Our rugby experts Sam Bruce and Brittany Mitchell have gazed into their crystal balls, looking at the draw, the form of the competition's 10 sides and recent trans-Tasman records, to settle on a collective win rate for Australia's five franchises.
We will then revisit the tracker after each round is played.
Collective Australian win rate: 36% [9/25]
I've been looking forward to this tournament all year, purely to get a gauge on just how good these Reds and Brumbies teams are. The Crusaders have clearly been a cut above the pack in New Zealand despite a mid-season hiccup in Super Rugby Aotearoa, but their 24-13 victory over the Chiefs confirms they are the team to beat in Super Rugby Trans-Tasman.
Looking at the potential collective fortunes of Australia's five teams, round 1 represents a real test. The Reds and Brumbies both face difficult assignments across the ditch while the Hurricanes and Blues will both be confident of beating the Waratahs and Rebels respectively. With the benefit of a week off, the Force will be right up for the visit of the Chiefs, who face the long trip to Perth coming off a bruising final with the Crusaders.
Unfortunately, I can't see more than one Australian win in Round 1. The good news is I believe that will improve across the following four weeks. That is, unless, you follow the Waratahs; sadly, I see NSW's winless run continuing through Super Rugby Trans-Tasman.
But I believe the Reds and Brumbies can bring up at least three wins each, possibly four, with the Force and Rebels jagging one along the way, too. I think a collective 9/25 wins for Australia's five teams is attainable and anything less would be failure.
Collective win rate: 44% [11/25]
No doubt plenty of people will think I'm delusional tipping the Australian teams to win almost 50 per cent of matches in the Trans-Tasman competition, but I like to think I'm an optimist -- I have to be after following the Waratahs for so many years. But I truly believe at least two of Australia's sides -- the Reds and Brumbies -- will give their trans-Tasman rivals a run for their money.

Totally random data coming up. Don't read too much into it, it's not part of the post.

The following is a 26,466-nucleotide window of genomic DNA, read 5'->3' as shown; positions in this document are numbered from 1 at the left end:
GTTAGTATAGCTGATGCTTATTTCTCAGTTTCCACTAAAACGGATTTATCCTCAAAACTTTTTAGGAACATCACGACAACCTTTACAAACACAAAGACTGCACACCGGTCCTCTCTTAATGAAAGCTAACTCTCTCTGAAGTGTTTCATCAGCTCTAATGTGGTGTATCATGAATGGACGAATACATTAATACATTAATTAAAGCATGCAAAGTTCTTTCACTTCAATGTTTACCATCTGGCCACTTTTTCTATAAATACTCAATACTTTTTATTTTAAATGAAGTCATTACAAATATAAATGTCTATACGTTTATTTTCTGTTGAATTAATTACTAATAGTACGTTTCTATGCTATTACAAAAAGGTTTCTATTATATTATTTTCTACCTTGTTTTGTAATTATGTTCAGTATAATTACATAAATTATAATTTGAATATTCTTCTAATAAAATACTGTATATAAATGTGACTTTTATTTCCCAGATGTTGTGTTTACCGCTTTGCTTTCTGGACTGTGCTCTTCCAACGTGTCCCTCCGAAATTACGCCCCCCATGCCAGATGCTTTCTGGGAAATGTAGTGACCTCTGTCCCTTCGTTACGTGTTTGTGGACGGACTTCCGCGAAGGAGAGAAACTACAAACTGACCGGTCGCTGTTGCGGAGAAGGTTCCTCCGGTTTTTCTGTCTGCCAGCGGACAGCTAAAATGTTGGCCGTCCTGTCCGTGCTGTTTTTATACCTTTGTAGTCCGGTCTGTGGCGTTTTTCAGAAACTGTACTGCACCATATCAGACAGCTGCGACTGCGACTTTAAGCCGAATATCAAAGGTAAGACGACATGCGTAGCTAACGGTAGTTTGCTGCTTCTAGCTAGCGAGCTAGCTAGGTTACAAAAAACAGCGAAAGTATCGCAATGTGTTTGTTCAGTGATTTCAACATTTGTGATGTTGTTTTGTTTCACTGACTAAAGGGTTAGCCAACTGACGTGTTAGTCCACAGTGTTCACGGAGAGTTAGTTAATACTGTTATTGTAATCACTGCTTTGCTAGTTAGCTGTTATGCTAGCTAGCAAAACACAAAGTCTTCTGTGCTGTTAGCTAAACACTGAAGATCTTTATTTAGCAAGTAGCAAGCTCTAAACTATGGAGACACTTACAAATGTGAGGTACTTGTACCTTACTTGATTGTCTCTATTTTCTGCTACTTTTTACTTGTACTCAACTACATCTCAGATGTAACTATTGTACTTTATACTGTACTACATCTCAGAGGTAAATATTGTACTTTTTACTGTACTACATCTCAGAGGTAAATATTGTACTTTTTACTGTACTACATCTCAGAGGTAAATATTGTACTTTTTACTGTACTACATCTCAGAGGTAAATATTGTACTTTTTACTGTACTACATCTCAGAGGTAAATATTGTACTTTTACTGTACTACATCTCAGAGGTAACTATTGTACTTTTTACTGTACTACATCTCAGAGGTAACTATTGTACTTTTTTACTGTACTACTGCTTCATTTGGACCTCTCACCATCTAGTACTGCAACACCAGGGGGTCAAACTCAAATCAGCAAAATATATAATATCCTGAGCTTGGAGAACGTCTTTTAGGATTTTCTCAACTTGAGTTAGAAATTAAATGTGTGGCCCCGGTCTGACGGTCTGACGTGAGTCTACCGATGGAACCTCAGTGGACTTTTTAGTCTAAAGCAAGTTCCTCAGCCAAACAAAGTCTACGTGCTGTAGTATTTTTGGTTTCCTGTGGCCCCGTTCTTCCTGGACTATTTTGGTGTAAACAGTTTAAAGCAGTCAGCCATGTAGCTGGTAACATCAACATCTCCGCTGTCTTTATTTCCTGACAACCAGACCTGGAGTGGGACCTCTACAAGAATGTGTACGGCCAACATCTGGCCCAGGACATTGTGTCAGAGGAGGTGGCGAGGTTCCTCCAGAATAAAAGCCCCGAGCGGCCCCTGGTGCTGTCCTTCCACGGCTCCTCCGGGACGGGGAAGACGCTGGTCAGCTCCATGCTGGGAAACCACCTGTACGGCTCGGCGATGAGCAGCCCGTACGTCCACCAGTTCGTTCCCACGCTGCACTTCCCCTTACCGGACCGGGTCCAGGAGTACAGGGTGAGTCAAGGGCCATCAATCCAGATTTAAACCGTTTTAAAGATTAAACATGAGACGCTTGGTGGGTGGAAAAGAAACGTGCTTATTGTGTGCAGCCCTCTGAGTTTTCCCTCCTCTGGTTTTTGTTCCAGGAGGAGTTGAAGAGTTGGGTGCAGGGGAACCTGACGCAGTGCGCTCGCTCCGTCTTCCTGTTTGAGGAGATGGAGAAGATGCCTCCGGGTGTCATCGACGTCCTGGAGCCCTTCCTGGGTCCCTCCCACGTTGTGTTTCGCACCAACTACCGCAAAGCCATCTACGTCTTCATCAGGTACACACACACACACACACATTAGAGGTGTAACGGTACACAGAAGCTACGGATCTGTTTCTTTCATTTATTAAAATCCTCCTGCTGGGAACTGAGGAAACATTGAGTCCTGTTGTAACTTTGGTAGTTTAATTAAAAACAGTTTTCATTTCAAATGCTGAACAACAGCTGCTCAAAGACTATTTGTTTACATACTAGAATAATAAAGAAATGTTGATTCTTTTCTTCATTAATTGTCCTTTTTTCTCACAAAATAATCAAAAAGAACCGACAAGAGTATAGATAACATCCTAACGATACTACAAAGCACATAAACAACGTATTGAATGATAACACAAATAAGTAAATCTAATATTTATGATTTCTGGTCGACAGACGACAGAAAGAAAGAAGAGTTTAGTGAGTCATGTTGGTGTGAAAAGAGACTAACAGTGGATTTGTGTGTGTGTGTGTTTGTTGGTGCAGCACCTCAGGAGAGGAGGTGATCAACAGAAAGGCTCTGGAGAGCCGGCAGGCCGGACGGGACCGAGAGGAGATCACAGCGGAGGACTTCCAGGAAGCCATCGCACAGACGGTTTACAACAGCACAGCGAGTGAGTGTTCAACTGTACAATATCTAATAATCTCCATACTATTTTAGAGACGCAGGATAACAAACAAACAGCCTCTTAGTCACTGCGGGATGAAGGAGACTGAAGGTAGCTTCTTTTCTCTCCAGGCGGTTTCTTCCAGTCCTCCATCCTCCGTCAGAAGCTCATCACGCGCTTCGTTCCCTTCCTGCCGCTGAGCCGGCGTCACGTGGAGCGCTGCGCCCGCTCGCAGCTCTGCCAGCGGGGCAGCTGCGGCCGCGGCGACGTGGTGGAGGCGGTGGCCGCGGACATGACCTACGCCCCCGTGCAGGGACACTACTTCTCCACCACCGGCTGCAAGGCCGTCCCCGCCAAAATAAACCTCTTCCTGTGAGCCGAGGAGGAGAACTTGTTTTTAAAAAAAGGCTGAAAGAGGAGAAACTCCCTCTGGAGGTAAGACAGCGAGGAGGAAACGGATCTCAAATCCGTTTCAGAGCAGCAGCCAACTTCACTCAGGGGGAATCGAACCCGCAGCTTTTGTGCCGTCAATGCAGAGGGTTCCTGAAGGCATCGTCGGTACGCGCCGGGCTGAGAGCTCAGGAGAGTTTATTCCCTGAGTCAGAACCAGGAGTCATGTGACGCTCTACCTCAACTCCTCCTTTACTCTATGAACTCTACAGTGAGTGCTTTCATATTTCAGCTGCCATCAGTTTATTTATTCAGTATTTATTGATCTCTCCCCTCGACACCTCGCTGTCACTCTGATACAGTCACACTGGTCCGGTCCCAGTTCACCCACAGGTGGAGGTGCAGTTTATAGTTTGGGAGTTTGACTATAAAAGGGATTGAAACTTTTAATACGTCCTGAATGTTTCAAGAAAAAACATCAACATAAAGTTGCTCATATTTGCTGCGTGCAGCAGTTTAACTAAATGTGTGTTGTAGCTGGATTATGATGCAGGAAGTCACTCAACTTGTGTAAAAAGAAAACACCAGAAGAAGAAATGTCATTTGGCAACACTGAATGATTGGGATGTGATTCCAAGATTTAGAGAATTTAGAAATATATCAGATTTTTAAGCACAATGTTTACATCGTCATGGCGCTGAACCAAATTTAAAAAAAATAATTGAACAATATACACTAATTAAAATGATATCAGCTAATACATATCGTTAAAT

After dominating Super Rugby AU, TT will be the true test not just for the Brumbies and Reds, but for the rest of the Australian rugby cohort to see where they're placed. After a thrilling spectacle on Saturday in Brisbane, both sides have primed themselves for what will be a brutal competition. Their first round will be a tough test -- especially with the Brumbies backing up against the Crusaders -- for this reason, I believe it'll only be the Reds taking home the spoils in Round 1.
While the Western Force stepped up in SRAU, making their first ever finals appearance, they're more middle of the pack and I really don't see them taking home wins in New Zealand. Fortress HBF Park will be where they will taste victory.
In regards to the Rebels and Waratahs, it'll be tough viewing for fans of both sides. The Rebels really struggled in SRAU and rightfully missed out on a finals appearance, while the Waratahs have dropped every game this year. Unfortunately, I really don't see the Rebels recording any victories, with perhaps their best chance against the Highlanders in Queenstown; a win on the road in New Zealand though is always hard to come by. I perhaps naively believe the Waratahs can get the job done at least once, however.